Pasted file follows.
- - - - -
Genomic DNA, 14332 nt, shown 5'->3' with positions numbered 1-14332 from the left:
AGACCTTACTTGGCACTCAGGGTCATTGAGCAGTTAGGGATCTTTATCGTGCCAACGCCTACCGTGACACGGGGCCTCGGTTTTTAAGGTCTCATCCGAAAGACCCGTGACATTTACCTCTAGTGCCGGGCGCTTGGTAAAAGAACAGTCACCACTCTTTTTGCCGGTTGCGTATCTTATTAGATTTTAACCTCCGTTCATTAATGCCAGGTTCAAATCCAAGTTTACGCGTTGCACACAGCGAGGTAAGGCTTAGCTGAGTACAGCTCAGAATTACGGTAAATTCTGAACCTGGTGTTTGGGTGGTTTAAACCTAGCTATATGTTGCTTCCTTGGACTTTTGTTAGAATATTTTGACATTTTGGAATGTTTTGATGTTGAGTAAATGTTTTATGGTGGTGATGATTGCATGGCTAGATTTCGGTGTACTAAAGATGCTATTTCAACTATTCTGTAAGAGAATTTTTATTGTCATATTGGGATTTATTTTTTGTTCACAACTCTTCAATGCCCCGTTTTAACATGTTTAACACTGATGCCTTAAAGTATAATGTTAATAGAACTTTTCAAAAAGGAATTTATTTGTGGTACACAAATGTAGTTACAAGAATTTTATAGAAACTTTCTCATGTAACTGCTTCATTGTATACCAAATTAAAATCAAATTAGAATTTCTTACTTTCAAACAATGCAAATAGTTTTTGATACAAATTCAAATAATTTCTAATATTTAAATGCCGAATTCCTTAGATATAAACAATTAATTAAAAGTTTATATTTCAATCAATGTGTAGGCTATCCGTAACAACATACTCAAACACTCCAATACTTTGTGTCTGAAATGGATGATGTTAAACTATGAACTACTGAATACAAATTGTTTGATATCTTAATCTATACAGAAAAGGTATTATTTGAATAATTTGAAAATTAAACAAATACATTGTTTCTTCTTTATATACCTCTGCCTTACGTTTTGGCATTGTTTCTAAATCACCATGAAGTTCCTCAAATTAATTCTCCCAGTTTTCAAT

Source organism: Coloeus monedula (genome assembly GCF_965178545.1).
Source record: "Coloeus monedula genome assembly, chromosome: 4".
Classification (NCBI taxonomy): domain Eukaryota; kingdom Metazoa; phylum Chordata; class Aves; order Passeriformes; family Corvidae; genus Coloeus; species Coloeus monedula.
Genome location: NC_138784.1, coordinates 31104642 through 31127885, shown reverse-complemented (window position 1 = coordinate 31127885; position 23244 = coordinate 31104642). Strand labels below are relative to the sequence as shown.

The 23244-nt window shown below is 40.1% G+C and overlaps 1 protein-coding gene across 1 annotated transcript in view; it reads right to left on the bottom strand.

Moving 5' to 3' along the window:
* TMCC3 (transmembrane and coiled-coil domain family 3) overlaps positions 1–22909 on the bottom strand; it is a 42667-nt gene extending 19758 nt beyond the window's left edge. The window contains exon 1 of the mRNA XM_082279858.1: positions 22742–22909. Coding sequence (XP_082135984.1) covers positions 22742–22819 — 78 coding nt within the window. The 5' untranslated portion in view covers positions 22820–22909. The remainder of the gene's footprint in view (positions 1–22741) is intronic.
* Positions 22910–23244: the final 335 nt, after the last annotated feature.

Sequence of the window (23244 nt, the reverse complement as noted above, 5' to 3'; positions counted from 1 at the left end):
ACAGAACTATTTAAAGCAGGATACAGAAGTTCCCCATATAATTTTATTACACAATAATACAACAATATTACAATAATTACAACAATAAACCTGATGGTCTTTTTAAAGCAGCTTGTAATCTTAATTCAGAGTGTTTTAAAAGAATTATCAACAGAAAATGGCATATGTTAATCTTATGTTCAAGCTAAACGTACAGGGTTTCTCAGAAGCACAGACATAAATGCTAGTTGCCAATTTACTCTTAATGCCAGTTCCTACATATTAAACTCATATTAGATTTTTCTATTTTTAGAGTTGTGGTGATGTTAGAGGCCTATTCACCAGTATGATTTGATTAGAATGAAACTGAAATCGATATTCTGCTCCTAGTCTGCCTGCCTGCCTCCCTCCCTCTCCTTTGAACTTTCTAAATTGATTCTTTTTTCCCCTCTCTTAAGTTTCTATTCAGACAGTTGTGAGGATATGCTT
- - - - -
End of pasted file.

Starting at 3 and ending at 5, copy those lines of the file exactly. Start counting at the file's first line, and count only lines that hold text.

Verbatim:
Source organism: Coloeus monedula (genome assembly GCF_965178545.1).
Source record: "Coloeus monedula genome assembly, chromosome: 4".
Classification (NCBI taxonomy): domain Eukaryota; kingdom Metazoa; phylum Chordata; class Aves; order Passeriformes; family Corvidae; genus Coloeus; species Coloeus monedula.